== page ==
For Advanced Surface Design, I proposed my next project after the reliquary to be creating a rock garden using stitch resist and Indigo dye. I planned to cut a piece of fabric into three pieces, stitch resist them separately, dye them, and then sew them back together again.
The stitch resist took about 5 hours alone. I stayed up till 3:30am for the first one.
After all three had been stitched and the stitches were pulled tight, I put them in the indigo dye.
The most rewarding part of this project had to be when I was taking all of the stitching out after dying each piece and seeing the resist lines on the fabric.
It was also fun to watch my hands turn blue. There’s something so rewarding to me about getting my hands dirty in the creative process.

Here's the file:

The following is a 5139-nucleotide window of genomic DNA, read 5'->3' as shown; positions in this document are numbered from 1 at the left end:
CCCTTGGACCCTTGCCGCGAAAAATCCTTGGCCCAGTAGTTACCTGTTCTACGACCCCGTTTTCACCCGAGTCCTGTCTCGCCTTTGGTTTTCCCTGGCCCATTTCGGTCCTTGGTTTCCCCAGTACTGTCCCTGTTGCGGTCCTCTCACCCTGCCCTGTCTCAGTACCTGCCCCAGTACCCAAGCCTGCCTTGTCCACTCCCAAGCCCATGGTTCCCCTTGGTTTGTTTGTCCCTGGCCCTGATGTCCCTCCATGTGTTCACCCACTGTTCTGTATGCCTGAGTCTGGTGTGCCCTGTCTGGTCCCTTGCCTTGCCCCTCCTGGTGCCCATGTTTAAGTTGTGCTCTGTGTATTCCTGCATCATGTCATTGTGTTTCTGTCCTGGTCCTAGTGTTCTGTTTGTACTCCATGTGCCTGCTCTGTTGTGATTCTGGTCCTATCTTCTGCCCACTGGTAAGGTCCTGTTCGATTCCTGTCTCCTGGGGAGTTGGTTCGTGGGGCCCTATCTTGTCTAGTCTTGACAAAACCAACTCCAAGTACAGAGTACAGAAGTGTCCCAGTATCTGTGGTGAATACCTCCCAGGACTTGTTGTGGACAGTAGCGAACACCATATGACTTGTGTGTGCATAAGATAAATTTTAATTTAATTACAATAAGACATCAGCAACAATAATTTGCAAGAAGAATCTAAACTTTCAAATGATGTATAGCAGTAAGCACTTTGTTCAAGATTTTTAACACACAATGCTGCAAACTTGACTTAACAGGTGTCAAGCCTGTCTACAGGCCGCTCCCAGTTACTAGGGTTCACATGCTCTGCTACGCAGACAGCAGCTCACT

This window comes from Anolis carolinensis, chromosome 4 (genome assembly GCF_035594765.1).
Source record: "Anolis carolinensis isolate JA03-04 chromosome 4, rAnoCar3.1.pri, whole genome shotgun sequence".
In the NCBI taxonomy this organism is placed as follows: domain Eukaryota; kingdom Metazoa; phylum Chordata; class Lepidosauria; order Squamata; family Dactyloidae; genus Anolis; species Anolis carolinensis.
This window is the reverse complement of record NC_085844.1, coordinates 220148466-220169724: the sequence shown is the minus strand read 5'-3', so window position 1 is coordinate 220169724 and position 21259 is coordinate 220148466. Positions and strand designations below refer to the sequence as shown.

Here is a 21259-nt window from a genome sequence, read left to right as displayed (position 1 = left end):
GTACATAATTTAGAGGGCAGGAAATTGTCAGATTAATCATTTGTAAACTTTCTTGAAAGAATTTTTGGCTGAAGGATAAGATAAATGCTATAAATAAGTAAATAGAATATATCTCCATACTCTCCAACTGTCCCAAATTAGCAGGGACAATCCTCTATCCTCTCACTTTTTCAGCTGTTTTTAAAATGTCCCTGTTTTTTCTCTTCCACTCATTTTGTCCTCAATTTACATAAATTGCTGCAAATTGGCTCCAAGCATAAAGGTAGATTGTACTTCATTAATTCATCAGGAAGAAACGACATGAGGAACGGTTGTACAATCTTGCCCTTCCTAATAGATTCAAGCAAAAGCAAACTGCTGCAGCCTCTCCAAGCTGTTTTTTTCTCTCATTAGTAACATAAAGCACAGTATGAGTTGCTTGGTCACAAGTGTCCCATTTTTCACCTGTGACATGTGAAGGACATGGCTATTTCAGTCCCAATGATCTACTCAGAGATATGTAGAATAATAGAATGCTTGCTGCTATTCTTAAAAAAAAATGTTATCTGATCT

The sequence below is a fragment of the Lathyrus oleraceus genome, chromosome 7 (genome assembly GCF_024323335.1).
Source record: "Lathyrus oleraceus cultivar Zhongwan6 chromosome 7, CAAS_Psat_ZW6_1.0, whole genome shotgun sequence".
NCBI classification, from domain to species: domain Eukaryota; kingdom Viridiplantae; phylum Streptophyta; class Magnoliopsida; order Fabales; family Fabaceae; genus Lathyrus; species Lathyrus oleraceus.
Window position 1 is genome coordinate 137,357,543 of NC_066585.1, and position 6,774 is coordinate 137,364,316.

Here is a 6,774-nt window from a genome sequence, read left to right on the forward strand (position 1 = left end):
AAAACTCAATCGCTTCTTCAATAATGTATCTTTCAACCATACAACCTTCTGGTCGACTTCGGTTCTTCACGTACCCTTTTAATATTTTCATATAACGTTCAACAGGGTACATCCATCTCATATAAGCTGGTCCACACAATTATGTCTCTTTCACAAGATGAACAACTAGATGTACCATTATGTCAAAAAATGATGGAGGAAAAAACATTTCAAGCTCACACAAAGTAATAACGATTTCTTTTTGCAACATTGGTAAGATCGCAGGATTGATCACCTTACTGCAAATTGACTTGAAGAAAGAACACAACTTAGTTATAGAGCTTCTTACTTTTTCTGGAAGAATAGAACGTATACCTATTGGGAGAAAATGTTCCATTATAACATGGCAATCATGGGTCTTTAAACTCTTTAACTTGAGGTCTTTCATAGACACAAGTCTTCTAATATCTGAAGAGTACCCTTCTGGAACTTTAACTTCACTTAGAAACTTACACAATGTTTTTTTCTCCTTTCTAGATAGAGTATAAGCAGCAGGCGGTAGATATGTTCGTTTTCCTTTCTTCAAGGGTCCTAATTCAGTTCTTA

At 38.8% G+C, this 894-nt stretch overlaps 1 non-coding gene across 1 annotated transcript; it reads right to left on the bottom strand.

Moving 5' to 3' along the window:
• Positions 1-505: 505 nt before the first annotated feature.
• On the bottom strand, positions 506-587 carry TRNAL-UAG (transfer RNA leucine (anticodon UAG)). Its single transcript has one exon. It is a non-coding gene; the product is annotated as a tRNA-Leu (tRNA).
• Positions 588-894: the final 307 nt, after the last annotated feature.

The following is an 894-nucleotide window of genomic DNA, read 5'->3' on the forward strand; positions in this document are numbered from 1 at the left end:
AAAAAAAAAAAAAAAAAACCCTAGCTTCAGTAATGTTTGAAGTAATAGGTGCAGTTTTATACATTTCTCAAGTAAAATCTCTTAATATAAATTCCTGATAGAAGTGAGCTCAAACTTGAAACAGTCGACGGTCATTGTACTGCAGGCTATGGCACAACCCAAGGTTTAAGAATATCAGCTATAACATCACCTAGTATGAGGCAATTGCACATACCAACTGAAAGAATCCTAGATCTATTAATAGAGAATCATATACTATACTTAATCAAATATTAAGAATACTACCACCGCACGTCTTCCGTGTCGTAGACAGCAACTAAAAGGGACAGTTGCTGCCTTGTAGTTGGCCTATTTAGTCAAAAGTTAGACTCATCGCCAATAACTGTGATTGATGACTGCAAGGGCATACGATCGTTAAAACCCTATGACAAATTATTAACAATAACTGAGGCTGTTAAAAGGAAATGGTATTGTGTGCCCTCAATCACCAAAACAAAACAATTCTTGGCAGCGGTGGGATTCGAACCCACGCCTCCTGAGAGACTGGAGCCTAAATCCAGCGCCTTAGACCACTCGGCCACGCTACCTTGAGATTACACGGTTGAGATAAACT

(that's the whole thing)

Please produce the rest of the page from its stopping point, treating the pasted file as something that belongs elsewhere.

I had made a plan of how I was going to get the entire project done before the critique. However, the critique was changed to an in progress critique and so we did not have to have our projects completely finished by March 26th. On that day, I simply had a piece of blue fabric that had been stitched back together with some shibori on it. Clearly, it needed something else. So I decided to start making french knots all the way around to make a simple border.
After that, it still needed something. I consulted with my professor and we decided it needed something to break up the middle ground: red stitches.
And then after I was finished with that, it still needed something, didn’t it? Another simple border. I dyed a piece of cotton navy blue, but it wasn’t dark enough for my liking, so I put it in the indigo dye a few times to get it an even deeper blue.
And then, it was done.